Only five members of the public attended the Killeen budget forum at City Hall on Wednesday, leaving some city officials disappointed in the first stage of planning for an uncertain fiscal year.
The 6 p.m. meeting was the first of several public input gathering sessions, planned for city officials to learn how the city should spend its money in fiscal year 2013-14, which begins Oct. 1.
Mayor Dan Corbin said low civic involvement is an unfortunate trend across the nation.
“I think that many of our citizens would rather complain about the results than participate in the process. I don’t think that is unique to Killeen. It exists at all levels of government,” Corbin said.
Corbin said the city will continue to have public hearings on the budget, regardless of attendance.
Killeen, a city with close economic ties to Fort Hood, faces a difficult budget calculus this year with many fiscal uncertainties looming, including the unknown impact of sequestration and possible base closure and realignment commission action.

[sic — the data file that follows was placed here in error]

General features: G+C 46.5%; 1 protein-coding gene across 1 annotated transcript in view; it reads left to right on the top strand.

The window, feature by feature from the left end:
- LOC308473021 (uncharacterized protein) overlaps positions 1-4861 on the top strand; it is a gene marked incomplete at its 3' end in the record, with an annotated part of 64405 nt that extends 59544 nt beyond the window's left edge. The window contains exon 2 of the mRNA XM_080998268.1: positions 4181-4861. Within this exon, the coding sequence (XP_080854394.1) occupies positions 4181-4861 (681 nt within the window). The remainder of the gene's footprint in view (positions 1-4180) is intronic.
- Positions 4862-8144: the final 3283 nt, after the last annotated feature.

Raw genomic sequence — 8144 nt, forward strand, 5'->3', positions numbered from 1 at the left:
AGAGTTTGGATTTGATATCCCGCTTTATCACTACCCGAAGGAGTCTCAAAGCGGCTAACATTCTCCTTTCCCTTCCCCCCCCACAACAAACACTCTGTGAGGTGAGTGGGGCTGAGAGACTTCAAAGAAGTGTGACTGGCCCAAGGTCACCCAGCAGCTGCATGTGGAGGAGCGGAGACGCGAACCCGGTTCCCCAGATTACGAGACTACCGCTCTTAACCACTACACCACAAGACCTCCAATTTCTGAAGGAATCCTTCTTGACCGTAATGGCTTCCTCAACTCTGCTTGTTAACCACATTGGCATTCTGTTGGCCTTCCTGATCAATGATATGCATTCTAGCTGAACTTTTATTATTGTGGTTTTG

City Manager Glenn Morrison said he hopes that by the time he delivers his draft of the budget to the council July 9, the city will have better economic projections.
“The uncertainty surrounding Fort Hood — what sequestration could mean, what a pending BRAC could mean — are things we will have to pay attention to,” Morrison said.
“We need to be aware and conservative in our approach to planning and make sure that the decisions we make are done thoughtfully and allow flexibility if changes occur.”
Among the major items for consideration are funding the construction of Fire Station No. 9 and the Trimmier Road Expansion project, both of which the city has already funded for design and engineering.
“What comes behind design is construction,” Morrison said. “Whether that is a fiscal year 2013-14 item or a fiscal year 2014-15 item remains to be seen.”
Although few attended the meeting in person, Morrison said some residents took advantage of the city email created solely for budget comments and suggestions — email@example.com.
Morrison said one resident requested that the city incorporate more fuel-efficient and eco-friendly vehicles into its 1,000-vehicle motor pool.
“I think that person is dead on,” Morrison said. “If we are going to shape up our fleet, we need to ensure that it is an efficient fleet as well.”